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Cataract Surgery

Cataracts is a disease of the eye that results in the clouding of the lens of the eyeball. Cataracts prevent clear images from appearing on the eye’s retina; causing mild, moderate, even severe blurred vision. Watch a short video about cataracts now.

Typically an eye disorder associated with aging (over half of the people in America over age 80 have either had a cataract or cataract surgery), cataracts generally occur later in life as the lens structure within the human eye changes and gets older.

Cataract Surgery

Cataract surgery is the removal of the natural lens of the eye (also called “crystalline lens”) that has developed an opacification, which is referred to as a cataract. Metabolic changes of the crystalline lens fibers over the time lead to the development of the cataract and loss of transparency, causing impairment or loss of vision. During cataract surgery, a patient’s cloudy natural lens is removed and replaced with a synthetic lens to restore the lens’s transparency.

Following surgical removal of the natural lens, an artificial intraocular lens implant is inserted (eye surgeons say that the lens is “implanted”). Cataract surgery is generally performed by an ophthalmologist (eye surgeon) in an ambulatory (rather than inpatient) setting, in a surgical center or hospital, using local anesthesia (either topical, peribulbar, or retrobulbar), usually causing little or no discomfort to the patient. Well over 90% of operations are successful in restoring useful vision, with a low complication rate. Day care, high volume, minimally invasive, small incision phacoemulsification with quick post-op recovery has become the standard of care in cataract surgery all over the world. Glaucoma is the generalized name for a group of eye diseases that damage the optic nerve of the eye, preventing the eye from sending accurate visual information to the brain.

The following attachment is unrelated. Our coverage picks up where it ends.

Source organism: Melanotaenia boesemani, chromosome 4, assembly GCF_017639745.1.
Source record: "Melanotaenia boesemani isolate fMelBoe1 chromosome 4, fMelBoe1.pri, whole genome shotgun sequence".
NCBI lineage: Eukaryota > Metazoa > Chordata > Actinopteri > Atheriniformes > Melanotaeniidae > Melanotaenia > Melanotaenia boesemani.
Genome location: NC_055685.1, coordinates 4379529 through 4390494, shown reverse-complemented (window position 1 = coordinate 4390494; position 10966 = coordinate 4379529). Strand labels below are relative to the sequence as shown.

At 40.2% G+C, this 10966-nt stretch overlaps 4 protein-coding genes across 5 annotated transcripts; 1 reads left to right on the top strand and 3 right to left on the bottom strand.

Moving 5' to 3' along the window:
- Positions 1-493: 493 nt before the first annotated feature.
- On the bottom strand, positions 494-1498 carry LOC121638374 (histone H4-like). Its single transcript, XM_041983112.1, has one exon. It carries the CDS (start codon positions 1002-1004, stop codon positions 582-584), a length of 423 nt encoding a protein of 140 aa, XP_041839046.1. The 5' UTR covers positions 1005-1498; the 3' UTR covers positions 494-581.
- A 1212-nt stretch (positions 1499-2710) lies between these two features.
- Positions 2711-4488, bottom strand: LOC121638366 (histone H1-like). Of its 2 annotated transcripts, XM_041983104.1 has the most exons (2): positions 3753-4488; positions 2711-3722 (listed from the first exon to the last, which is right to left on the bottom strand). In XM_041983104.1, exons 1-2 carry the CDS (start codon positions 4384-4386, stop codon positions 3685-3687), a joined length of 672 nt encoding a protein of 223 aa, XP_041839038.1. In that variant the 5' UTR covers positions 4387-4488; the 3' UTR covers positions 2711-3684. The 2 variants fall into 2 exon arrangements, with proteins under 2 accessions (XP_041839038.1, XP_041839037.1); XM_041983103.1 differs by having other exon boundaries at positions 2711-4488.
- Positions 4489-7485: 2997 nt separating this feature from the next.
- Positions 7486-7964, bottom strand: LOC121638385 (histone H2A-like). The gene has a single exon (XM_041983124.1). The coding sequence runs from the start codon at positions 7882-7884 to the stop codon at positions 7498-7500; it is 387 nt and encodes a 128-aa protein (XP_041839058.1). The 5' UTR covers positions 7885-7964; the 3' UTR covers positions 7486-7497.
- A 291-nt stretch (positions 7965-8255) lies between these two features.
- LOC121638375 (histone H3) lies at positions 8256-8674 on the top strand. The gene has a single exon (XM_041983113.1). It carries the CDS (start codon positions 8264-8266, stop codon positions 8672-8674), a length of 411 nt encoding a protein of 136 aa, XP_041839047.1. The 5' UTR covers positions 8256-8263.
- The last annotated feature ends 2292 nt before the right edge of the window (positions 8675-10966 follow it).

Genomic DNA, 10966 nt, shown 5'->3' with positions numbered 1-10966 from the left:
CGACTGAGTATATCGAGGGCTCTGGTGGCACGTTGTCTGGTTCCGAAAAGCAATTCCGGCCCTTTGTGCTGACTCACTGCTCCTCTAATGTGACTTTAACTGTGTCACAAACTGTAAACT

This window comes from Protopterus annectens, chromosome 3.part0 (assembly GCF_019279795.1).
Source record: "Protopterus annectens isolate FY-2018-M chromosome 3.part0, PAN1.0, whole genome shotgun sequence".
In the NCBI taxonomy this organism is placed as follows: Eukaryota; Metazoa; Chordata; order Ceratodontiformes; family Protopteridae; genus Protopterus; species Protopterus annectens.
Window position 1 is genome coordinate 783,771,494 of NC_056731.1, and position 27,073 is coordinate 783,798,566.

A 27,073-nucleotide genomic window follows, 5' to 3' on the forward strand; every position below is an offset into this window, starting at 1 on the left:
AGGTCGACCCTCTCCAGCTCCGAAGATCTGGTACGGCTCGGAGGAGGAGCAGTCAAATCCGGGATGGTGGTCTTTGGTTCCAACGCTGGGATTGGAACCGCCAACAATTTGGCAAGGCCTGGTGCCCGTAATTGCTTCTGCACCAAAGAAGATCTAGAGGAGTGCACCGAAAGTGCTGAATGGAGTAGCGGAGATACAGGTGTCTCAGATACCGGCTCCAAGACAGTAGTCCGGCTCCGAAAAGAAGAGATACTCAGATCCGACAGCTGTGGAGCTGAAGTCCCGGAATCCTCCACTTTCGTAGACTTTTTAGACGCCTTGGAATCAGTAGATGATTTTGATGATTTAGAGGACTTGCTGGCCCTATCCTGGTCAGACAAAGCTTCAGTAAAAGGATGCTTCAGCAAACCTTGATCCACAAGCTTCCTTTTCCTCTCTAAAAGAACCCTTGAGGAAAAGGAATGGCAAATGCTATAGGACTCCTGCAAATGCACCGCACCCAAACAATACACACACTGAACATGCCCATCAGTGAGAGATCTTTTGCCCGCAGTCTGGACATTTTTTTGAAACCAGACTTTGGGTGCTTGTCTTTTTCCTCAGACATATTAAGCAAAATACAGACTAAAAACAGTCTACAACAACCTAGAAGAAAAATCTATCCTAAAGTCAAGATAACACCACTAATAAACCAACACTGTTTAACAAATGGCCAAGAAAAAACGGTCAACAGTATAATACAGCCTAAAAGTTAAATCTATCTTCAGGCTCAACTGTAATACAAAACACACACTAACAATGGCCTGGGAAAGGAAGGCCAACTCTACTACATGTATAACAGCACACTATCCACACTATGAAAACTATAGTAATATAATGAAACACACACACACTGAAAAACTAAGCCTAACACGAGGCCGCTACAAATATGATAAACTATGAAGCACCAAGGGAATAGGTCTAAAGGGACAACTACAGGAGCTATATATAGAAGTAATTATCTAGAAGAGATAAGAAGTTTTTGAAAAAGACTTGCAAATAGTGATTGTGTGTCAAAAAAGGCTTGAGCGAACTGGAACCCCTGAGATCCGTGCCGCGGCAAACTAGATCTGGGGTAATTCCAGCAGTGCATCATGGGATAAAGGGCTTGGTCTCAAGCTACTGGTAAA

Learn More

cataracts iconThe more you know about cataracts, the better prepared you will be to deal with them – or help prevent them in the first place!

Dear Oakbrook Eyecare Family,

At Oakbrook Eyecare, it is always our top priority to provide everyone the best possible care, as well as to ensure the health and safety of our patients, employees, families and our community. We appreciate the trust you have in our practice, and please know that we take the health of your families very seriously.

We have been following the evolution of the COVID-19 outbreak, and have been taking guidance from the CDC, AMA, and IOA regarding the best practice and management of patient care in this rapidly changing situation.

Starting this week, we will limit our optical hours for glasses and contact lens pick-ups to Tuesday, March 17th, Thursday, March 19th, Tuesday, March 24th, and Thursday, March 26th from 9:30-6:00 p.m. For contact lens orders, we ask you to contact us during the stated hours and we will make every effort to have the contact lenses sent directly to your home.

Our clinic will suspend eye examinations and be limited to emergency eyecare only. For ocular emergencies only, please call Dr. Franceschini at 630-240-1103. For other eyecare related inquiries, please leave a message and we will return your phone call.

We greatly appreciate your understanding and will keep our patients updated via our website and email.

With warm regards,

Dr. Franceshini and Staff
(630) 571-0399